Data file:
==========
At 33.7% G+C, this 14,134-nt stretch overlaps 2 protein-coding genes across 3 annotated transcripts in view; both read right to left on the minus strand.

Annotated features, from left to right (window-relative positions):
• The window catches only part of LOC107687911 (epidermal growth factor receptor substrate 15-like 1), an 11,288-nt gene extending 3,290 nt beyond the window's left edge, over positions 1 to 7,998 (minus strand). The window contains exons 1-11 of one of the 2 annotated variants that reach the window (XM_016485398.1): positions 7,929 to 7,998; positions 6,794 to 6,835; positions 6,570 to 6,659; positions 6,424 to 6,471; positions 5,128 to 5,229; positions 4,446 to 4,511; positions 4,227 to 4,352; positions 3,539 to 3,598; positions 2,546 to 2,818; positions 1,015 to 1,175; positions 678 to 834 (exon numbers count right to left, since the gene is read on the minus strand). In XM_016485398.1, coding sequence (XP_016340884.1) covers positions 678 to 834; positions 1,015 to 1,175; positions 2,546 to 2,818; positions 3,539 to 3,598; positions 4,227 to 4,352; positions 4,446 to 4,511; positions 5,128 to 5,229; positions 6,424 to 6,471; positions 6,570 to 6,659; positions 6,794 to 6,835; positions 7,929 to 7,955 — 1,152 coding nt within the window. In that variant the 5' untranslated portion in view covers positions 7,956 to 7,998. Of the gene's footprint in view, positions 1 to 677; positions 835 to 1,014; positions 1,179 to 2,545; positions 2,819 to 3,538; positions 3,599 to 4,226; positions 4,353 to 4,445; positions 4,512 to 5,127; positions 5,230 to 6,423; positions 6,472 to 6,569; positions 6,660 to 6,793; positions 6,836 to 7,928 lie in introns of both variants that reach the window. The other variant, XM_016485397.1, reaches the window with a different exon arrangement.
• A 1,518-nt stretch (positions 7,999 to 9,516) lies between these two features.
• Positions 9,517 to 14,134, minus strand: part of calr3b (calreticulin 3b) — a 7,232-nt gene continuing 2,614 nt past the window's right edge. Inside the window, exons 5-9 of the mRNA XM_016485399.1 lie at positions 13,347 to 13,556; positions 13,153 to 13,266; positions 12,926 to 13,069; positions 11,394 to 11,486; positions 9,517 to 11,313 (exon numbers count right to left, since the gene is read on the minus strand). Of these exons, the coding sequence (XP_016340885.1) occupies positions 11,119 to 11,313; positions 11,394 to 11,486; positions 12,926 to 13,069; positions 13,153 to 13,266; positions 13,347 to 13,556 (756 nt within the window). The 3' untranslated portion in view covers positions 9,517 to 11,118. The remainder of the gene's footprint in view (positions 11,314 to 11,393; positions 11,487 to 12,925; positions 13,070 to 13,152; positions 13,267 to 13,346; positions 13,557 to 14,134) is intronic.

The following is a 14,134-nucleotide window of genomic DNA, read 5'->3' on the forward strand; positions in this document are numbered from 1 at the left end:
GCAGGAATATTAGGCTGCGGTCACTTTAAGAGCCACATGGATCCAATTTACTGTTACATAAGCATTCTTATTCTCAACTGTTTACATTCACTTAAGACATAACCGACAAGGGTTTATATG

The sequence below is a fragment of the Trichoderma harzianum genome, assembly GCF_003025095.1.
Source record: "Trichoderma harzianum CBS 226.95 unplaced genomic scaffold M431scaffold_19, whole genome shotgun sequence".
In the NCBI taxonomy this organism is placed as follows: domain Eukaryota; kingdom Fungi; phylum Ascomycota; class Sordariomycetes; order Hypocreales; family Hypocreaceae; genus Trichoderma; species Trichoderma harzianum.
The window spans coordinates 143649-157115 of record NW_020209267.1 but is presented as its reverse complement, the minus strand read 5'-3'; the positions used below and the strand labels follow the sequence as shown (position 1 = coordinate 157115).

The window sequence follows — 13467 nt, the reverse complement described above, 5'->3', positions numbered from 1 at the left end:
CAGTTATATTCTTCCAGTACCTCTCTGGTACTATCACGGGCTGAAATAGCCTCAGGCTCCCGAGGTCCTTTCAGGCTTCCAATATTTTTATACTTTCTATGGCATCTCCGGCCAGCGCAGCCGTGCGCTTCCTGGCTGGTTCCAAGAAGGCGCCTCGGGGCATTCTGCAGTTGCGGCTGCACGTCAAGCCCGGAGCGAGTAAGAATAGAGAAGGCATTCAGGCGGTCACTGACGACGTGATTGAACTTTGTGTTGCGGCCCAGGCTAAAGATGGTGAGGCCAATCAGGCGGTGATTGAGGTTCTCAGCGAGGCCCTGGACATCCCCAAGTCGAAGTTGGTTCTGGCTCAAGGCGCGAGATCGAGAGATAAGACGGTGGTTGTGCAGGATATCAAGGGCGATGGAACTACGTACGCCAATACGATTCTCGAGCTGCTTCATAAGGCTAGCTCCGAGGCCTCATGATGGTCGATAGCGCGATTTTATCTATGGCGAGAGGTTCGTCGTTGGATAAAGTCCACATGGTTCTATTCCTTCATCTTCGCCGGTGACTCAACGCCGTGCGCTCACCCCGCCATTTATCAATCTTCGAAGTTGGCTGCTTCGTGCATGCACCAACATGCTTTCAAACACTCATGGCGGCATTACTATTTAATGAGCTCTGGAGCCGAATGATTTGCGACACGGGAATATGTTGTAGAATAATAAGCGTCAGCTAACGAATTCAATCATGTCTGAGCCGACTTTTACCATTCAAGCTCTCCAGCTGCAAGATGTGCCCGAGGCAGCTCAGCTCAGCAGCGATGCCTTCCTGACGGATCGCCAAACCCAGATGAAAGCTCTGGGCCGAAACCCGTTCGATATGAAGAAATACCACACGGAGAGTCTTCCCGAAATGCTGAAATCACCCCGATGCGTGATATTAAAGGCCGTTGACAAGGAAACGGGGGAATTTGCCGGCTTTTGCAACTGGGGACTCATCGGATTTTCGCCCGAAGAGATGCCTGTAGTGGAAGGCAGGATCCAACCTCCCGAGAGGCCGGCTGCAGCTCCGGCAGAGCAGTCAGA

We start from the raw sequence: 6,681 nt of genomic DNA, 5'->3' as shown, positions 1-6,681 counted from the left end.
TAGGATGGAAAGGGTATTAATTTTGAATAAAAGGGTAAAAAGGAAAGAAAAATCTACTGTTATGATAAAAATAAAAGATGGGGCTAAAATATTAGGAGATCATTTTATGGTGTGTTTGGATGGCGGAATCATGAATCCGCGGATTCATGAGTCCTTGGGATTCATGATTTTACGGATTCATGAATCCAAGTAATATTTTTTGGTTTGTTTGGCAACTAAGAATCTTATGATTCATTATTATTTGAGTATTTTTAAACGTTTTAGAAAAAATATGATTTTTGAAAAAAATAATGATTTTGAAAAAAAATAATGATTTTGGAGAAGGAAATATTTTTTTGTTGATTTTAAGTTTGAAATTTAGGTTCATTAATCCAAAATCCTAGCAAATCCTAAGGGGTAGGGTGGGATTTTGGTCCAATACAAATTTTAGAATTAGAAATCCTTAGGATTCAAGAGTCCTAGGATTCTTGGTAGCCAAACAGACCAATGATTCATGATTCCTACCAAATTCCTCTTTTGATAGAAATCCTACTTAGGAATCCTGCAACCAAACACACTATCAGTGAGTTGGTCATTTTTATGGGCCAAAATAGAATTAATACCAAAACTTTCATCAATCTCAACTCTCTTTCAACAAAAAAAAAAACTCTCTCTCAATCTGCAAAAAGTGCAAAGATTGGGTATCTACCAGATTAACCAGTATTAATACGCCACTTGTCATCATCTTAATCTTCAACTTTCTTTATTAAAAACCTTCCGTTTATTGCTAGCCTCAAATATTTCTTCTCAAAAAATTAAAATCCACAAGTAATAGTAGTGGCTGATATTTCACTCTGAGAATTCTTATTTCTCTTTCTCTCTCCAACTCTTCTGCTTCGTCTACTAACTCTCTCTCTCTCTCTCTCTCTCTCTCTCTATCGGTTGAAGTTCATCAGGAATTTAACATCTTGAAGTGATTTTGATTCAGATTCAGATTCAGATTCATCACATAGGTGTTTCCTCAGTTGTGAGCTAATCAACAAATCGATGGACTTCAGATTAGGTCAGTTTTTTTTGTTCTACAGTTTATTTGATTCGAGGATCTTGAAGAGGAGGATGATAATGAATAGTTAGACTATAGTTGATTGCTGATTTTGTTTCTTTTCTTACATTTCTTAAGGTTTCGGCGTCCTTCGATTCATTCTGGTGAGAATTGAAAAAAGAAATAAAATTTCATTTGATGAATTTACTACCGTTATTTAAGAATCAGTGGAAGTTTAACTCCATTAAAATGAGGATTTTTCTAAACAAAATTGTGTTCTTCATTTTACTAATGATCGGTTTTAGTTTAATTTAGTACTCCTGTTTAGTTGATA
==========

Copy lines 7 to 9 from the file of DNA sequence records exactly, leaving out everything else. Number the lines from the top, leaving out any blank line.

GCAGGAATATTAGGCTGCGGTCACTTTAAGAGCCACATGGATCCAATTTACTGTTACATAAGCATTCTTATTCTCAACTGTTTACATTCACTTAAGACATAACCGACAAGGGTTTATATG

The sequence below is a fragment of the Trichoderma harzianum genome, assembly GCF_003025095.1.
Source record: "Trichoderma harzianum CBS 226.95 unplaced genomic scaffold M431scaffold_19, whole genome shotgun sequence".